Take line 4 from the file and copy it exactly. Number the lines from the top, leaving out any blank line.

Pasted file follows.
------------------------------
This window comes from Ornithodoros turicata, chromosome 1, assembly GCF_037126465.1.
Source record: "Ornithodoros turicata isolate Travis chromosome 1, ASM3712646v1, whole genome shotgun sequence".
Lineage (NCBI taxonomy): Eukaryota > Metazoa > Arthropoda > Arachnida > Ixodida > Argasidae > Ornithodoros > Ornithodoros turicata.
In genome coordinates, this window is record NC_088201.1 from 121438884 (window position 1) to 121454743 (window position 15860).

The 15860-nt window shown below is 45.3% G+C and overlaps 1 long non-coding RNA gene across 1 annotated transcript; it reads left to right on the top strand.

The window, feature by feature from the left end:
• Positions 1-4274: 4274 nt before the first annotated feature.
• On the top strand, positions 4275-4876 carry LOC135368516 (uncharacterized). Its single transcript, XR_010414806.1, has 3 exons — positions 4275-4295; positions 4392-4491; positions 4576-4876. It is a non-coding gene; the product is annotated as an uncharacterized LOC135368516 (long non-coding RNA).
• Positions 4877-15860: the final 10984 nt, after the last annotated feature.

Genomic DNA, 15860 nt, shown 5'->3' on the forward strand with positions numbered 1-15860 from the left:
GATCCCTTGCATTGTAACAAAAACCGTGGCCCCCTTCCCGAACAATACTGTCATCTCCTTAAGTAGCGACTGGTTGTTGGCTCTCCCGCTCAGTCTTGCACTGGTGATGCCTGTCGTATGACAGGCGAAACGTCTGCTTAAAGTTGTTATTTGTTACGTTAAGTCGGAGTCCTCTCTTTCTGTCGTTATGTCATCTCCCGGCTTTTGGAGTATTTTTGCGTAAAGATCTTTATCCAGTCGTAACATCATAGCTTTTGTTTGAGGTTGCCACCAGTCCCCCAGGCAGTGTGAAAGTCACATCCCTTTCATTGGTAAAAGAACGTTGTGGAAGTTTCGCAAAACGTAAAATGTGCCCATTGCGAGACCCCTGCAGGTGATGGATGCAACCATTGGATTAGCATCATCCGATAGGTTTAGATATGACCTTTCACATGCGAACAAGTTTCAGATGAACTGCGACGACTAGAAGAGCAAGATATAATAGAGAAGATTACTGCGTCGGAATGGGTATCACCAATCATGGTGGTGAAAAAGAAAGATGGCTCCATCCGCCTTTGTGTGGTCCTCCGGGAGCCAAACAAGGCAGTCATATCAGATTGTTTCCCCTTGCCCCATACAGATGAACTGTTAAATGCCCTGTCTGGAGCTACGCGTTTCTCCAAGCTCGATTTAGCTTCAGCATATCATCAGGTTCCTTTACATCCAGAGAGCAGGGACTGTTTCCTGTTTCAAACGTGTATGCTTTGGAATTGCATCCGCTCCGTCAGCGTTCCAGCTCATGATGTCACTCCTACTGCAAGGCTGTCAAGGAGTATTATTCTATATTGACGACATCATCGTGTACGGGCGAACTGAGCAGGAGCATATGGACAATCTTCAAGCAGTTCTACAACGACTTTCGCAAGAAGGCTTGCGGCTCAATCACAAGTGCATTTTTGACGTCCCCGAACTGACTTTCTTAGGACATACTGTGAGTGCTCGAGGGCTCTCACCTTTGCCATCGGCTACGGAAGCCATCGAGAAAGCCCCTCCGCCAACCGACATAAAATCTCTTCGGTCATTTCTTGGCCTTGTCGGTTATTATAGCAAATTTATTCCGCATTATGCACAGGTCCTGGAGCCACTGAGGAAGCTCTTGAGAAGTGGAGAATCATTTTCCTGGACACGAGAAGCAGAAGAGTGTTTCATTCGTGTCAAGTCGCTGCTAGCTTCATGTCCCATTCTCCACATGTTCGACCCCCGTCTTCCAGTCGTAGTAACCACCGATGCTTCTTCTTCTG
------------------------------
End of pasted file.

In genome coordinates, this window is record NC_088201.1 from 121438884 (window position 1) to 121454743 (window position 15860).